BEIJING: Chinese factories’ activity unexpectedly contracted in September due to greater restrictions on electricity consumption and high input prices, while services resumed their expansion as epidemics of COVID-19 was receding, offering some relief to the world’s second-largest economy.
The official manufacturing purchasing managers index (PMI) was 49.6 in September from 50.1 in August, data from the National Bureau of Statistics (NBS) showed on Thursday, sliding into contraction for the first time since February. 2020.
Analysts in a Reuters poll expected the index to remain stable at 50.1, unchanged from the previous month. The 50 point mark separates growth from contraction.
China’s economy quickly recovered from a pandemic-induced slump last year, but momentum has weakened in recent months as its sprawling manufacturing sector hit by rising costs, bottlenecks restriction of production and rationing of electricity.
The increase in COVID-19 cases in dozens of cities over the summer has also disrupted the manufacturing and service sectors, although the latter is starting to rebound as epidemics recede.
A sub-index of manufacturing output contracted in September for the first time since February last year, dragged down by a decline in energy-intensive industries, such as metal processing plants and petroleum products. The gauge stood at 49.6 against 50.1 a month earlier.
“In September, due to factors such as low volumes of activity in energy-intensive industries, the manufacturing PMI fell below the critical point,” Zhao Qinghe, senior statistician of NBS, said in a statement. communicated.
“The two indices of energy-intensive industries … are both below 45.0, indicating a significant drop in supply and demand.”
The sudden contraction in factory activity will put more pressure on an economy already hit by the brakes in its real estate and technology sectors and facing numerous downgrades to growth by private sector economists.
Other Asian economies are also struggling with production issues due to supply chain disruptions, with data on Thursday showing Japan’s industrial production plummeting for a second straight month in August.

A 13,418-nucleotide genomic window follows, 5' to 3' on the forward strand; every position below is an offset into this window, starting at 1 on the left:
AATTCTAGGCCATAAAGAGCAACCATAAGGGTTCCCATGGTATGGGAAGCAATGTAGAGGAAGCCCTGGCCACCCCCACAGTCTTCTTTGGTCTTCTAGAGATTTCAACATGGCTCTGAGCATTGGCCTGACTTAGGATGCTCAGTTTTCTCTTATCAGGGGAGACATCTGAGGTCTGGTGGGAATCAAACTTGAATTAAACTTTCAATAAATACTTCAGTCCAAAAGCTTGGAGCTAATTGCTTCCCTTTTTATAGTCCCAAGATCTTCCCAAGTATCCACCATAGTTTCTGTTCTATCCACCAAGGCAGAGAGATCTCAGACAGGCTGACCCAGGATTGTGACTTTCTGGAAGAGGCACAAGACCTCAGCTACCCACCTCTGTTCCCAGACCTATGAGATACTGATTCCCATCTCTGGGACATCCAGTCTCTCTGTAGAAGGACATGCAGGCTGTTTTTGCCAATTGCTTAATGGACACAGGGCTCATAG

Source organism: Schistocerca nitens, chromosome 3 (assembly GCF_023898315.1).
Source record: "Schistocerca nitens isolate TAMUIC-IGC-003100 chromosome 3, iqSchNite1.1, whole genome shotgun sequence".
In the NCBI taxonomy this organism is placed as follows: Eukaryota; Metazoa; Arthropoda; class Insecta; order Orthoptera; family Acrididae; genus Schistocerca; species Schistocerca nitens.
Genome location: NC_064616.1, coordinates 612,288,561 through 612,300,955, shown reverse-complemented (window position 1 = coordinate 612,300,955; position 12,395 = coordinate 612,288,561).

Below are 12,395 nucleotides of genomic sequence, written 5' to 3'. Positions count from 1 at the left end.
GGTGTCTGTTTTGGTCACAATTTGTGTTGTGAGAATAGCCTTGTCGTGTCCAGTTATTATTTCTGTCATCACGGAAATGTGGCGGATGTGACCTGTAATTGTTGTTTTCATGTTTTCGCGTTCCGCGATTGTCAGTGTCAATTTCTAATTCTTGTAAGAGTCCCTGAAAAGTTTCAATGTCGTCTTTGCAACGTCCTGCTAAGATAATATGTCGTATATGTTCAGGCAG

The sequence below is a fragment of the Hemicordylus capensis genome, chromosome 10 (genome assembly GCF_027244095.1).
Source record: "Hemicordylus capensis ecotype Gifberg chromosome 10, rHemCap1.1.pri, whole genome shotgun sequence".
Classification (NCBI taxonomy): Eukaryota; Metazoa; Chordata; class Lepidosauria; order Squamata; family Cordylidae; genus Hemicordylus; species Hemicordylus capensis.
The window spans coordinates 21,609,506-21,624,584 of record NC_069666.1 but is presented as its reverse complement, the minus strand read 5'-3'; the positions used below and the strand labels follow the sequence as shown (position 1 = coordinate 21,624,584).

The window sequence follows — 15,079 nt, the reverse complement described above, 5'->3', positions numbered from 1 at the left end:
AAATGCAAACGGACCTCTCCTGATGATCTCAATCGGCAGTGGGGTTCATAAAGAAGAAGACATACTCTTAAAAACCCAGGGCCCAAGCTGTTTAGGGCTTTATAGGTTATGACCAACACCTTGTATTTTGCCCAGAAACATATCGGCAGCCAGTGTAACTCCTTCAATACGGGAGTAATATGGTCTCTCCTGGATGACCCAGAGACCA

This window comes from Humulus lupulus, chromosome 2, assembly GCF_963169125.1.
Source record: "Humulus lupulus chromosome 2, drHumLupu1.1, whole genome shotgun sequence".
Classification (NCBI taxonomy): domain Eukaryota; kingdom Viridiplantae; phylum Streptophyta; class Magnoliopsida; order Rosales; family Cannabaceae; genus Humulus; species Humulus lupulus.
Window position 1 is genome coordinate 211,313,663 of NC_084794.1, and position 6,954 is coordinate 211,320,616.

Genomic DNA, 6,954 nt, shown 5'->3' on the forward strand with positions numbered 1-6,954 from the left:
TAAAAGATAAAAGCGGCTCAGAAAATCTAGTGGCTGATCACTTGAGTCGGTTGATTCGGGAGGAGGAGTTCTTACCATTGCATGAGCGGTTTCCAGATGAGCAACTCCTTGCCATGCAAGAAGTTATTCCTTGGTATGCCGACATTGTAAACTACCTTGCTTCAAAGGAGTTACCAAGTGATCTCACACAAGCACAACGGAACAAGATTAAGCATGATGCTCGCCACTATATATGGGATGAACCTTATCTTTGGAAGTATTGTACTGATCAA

“(Chinese) economic growth in the fourth quarter is likely to slow further without any change in government policies, and the pace of the slowdown may accelerate,” Zhiwei Zhang, chief economist at Shenzhen-based Pinpoint Asset Management, said after the publication. PMI data.
“The big question is whether the government’s monetary and fiscal policies will become more favorable now or whether the government will wait until the end of the year to change policies.”
The central bank last eased its requirements on the amount of liquidity banks should hold in mid-July, just ahead of an increase in domestic cases of COVID-19.
The People’s Bank of China (PBOC) left its key rate for loans to businesses and households unchanged for the 17th month of September.
HIGH PRODUCTION COSTS
A coal shortage, stricter emissions standards, and strong demand from manufacturers and industry have pushed coal prices to record highs and triggered widespread restrictions on electricity use in at least 20 provinces and regions.
Rising commodity prices, especially metals and semiconductors, also weighed on manufacturers’ profits. Chinese industrial company profits in August slowed for the sixth consecutive month.
A commodity costs sub-index fell to 63.5 in September from 61.3 a month earlier, while a new orders indicator stood at 49.3 from 49.6 in August, declining for the second consecutive month.
An employment sub-index continued to contract, to 47.8 from 47.0 a month earlier.
A separate private survey also released on Thursday, which focuses on small businesses and export-oriented firms, showed factory activity in September neither increased nor decreased.
On a more optimistic note, the official non-manufacturing PMI in September was 53.2, rebounding from 47.5 in August, according to NBS data, as COVID-19 outbreaks receded after rising for months summer.
COVID-19-related restrictions last month caused a sharp contraction in service sector activity for the first time since the pandemic peaked last year.
September’s official composite PMI index, which includes both manufacturing and services activity, stood at 51.7 from 48.9 in August.
(Reporting by Ryan Woo and Gabriel Crossley; Editing by Tom Hogue and Ana Nicolaci da Costa)